A comparative study of eighteenth to twentieth century Chinese and American country -of -women utopian fictions

Ying Liang, Purdue University


This study surveys a progression toward imperfection and openness in both Chinese and American women‘s utopian fictions over the eighteenth to twentieth century. In particular we investigate the texts that portray a country or a community of women: Cao Xueqin‘s Hong lou meng , Li Ruzhen‘s Jing hua yuan, Sarah Jewett‘s The County of the Pointed Firs, Charlotte Gilman‘s Herland, and Toni Morrison‘s Paradise. ^ Our study hinges on a critique of the equation of perfection with closure. Women‘s utopias have moved toward deconstructing gender opposition, isolation, women-centered radical ideologies, closure of utopian visions, and perfection seeking. Women‘s utopias justify not only the commonly known wish for gender equality, but also the right to be imperfect and open. ^ This study also interrogates the concept of utopian societies. A utopia is a good place that does not exist anywhere, both a “eu-topos” and an “ou-topos.” Our concern used to be with the “eu-topos” part, the traditionally precise and concrete blueprints of an ideal society. In order to continue to grow, a utopia is no longer a place to be or describing a better place, but a place not to be (“ou-topos”) or an empty place. Multiplicity and a growing inclusiveness are the essence and not the destruction of a paradise. ^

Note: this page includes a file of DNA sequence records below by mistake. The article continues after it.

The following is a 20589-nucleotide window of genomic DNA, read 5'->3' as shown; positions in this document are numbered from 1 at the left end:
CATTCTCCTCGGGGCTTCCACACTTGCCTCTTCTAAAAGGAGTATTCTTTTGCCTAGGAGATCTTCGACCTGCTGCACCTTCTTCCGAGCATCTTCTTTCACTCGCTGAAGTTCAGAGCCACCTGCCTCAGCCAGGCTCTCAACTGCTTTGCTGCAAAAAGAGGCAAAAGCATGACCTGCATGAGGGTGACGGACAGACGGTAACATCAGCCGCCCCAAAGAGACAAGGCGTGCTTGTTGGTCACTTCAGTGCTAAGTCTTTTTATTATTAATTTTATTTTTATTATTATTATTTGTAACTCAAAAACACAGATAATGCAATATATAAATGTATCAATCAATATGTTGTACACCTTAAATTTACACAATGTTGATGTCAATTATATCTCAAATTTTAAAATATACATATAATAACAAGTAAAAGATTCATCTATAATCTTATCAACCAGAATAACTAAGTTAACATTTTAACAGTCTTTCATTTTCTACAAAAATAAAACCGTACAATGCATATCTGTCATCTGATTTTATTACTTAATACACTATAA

Charles Ross, Purdue University.

Subject Area

Literature, Comparative|Literature, Asian|Women's Studies|Literature, American

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